Minors use Discord servers to spread malware for money


Avast, a digital security and privacy company, has discovered an online community of minors constructing, sharing and distributing malware, including ransomware and a mix of information stealers and cryptominers.

Avast says the group attracts young users by promoting access to various malware builders and toolkits that allow non-experts to easily construct malware. In some cases, people need to purchase access to the malware builder tool to join the group, and in others they can become group members where the tool is offered to them for a small fee ranging from A$7 to A$37.

The community uses dedicated Discord servers as a discussion forum and sales platform to distribute malware families like Lunar, Snatch or Rift, following the current trend of Malware-as-a-Service.

According to Avast, the discussion forums revealed that children were revealing their ages, discussing the idea of ​​hacking teachers and their school systems, and mentioning their parents in conversations. The results show that the age of the participants varied between 11 and 18 years.

In a discord group focused on selling Lunar, there were over 1.5k users, around 60-100 of whom had a customer role, meaning they paid for the builder.

The company says the types of malware shared between teenagers target minors and adults, and have options that include stealing passwords and private information, cryptomining, and even ransomware.

For example, if a customer buys a builder tool and uses it for data theft, the generated pattern will send all the stolen data to that specific customer who generated and distributed it. Or, if a client uses a tool to create a ransomware sample, the victim will be prompted to send funds to that particular client’s crypto wallet.

Other notable features include stealing game accounts, deleting Fortnite or Minecraft folders, or repeatedly opening a web browser to adult content, apparently just to prank others.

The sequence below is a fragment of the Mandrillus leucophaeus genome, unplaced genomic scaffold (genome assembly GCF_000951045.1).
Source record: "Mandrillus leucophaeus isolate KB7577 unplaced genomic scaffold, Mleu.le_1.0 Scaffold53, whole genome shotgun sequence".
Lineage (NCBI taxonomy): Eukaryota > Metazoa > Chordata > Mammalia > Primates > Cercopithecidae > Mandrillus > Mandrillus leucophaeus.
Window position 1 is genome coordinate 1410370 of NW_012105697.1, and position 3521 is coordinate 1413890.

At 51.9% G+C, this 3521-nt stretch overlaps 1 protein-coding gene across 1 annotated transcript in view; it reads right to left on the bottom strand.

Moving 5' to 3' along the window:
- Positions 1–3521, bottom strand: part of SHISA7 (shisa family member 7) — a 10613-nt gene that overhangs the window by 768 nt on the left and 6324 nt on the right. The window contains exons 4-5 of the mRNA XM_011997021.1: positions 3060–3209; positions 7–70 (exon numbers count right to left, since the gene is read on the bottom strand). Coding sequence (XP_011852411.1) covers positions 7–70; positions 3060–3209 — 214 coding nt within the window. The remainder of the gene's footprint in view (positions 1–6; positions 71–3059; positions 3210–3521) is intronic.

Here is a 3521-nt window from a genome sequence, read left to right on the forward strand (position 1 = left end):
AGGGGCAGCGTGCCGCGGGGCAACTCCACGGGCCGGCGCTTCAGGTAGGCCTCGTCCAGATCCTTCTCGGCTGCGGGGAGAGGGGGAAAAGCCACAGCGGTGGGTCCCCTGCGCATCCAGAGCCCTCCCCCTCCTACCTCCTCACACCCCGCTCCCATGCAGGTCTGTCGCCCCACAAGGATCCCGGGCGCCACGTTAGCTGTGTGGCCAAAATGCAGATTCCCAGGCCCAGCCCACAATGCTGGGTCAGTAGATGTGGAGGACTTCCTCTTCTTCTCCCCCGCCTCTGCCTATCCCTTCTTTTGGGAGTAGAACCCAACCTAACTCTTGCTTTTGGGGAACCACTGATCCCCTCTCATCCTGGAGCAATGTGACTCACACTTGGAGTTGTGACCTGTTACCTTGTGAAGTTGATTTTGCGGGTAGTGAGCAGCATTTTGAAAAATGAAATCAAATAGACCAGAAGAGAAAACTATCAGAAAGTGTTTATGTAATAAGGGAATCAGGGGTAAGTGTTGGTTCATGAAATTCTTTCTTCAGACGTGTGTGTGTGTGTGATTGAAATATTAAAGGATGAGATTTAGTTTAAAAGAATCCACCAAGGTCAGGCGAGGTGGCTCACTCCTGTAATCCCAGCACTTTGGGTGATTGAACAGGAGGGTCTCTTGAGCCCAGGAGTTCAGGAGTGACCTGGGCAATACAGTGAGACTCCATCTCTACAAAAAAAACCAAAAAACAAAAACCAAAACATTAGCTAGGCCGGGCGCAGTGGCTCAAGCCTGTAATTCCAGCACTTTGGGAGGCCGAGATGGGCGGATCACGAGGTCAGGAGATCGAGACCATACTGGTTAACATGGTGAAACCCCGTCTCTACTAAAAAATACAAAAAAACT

Avast malware researcher Jan Holman says these communities may appeal to kids and teens because hacking is seen as cool and fun.

“Malware creators provide an affordable and easy way to hack someone and show it off to colleagues, and even a way to monetize ransomware, cryptomining, and selling user data,” he says.

“However, these activities are not harmless, they are criminal. They can have significant personal and legal ramifications, especially when children reveal their own identities and those of their families online, or when the purchased malware actually infects the children’s computers, leaving their families vulnerable to letting them use the affected device. Your information, including online accounts and banking information, can be leaked to cyber criminals.”

Spreading Malware via YouTube

According to Avast, after purchasing and assembling their custom malware sample, some customers use YouTube to market and distribute their malware. For example, the company’s researchers have seen customers create a YouTube video that purportedly shows information about a cracked game or game cheat they are linking to. However, the URL leads to their malware instead.

To inspire trust in the video, they ask other people on Discord to like and comment on the video, support it, and say it’s real. In some cases, they even asked others to comment that if their antivirus software detects the file as malicious, it’s a false positive.

“This technique is quite insidious as it uses real people instead of fake accounts and bots to upvote malicious content. Because genuine accounts work together to positively comment on the content, the malicious link appears more trustworthy and as such can deceive more people into downloading it,” says Holman.

By monitoring online communities, Avast discovered that despite group members assisting each other in cybercrime, some intended as pranks, information and money were also being stolen and the conversations quickly became quite turbulent.

A significant amount of fighting, instability, and bullying among cutthroat users has been observed, to the point of appropriating someone else’s codebase and vilifying them.

Avast says it reached out to Discord to let them know about these groups, and Discord confirmed they are taking action to target these types of communities and has banned the servers associated with Avast’s findings .


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